A family whose daughter received treatment for a brain tumour at the age of two have been applauded for their commitment to help other families.
Vanessa Dury, who lives in St Andrews, was among guests invited to a reception at Westminster to mark the 10th anniversary of the charity Brain Tumour Research and to celebrate a decade of collaboration and achievement.
Daughter Maisie, who is now 14-years-old despite originally being given a survival prognosis of five to 10 years in 2007, was initially diagnosed with epilepsy after she began to have seizures. A brain tumour was revealed in a routine MRI scan.
She underwent surgery which was successful in removing the rare central neurocytoma.
The launch of Brain Tumour Research could not have been as successful without the dedication and help of Vanessa who, having previously worked in Westminster, galvanised support from a number of MPs and peers for the launch and three months later drafted the charity’s first statistic report gaining national coverage.
Maisie was at the launch of the charity 10 years ago and has continued to help raise awareness of brain tumours and raising funds for the cause.
Vanessa said: “We were delighted to be invited to this event to celebrate 10 years since the launch of Brain Tumour Research.
“It was a lovely occasion and great to meet up with so many people from the brain tumour community who have played a role in transforming research into brain tumours over the last decade or more.”
There are now 24 brain tumour charities working together under the umbrella of Brain Tumour Research and, between them, income has grown from £1.5 million in 2009 to £7 million now funding research and support each year.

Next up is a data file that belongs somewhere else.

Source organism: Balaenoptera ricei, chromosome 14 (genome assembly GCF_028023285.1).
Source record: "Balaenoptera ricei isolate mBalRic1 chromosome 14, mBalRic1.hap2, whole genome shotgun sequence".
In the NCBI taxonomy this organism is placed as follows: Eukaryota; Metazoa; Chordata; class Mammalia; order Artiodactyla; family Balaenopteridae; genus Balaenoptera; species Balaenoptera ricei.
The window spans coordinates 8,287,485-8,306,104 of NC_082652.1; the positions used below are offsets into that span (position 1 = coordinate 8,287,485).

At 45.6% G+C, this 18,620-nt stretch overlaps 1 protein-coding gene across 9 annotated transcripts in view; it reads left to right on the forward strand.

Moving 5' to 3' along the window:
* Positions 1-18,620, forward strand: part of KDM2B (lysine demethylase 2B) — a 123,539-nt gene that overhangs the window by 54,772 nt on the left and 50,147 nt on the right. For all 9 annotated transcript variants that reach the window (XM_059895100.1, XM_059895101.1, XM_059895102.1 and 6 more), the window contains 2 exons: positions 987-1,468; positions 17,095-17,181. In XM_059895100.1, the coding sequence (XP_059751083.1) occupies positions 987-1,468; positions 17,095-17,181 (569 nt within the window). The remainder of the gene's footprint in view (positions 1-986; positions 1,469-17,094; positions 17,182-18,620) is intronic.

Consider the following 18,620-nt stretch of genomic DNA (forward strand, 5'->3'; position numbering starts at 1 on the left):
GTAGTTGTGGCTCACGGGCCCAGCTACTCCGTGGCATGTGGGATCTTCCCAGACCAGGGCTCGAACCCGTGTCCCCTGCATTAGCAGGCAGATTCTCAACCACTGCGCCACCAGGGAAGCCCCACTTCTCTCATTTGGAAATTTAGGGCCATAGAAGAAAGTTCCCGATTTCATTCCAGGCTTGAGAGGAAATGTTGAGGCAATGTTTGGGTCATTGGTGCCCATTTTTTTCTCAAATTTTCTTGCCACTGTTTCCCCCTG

The occasion was also marked with the launch of Brain Tumour Research’s new manifesto Find a Cure which sets out its plans to grow capacity in research into brain tumours, build research infrastructure, accelerate treatment options for patients, and to further increase national investment in the field to £35 million a year by 2025.
Maisie said: “Nobody can tell me what caused my tumour or what might happen in the future.
“I am lucky to be here to celebrate what the charity has achieved.
“I know that other children with brain tumours have not survived, so it is important to support the work to help people like me and hope in the future all children with brain tumours can get better.”
Vanessa and Maisie’s local SNP MP Stephen Gethins, who also attended the reception, said the charity had taken huge steps towards finding a cure for such a devastating disease.
“Maisie and her family have helped raise funds to help the charity fight back and I was pleased to be able to put down a motion in Parliament recognising all their hard work,” he added.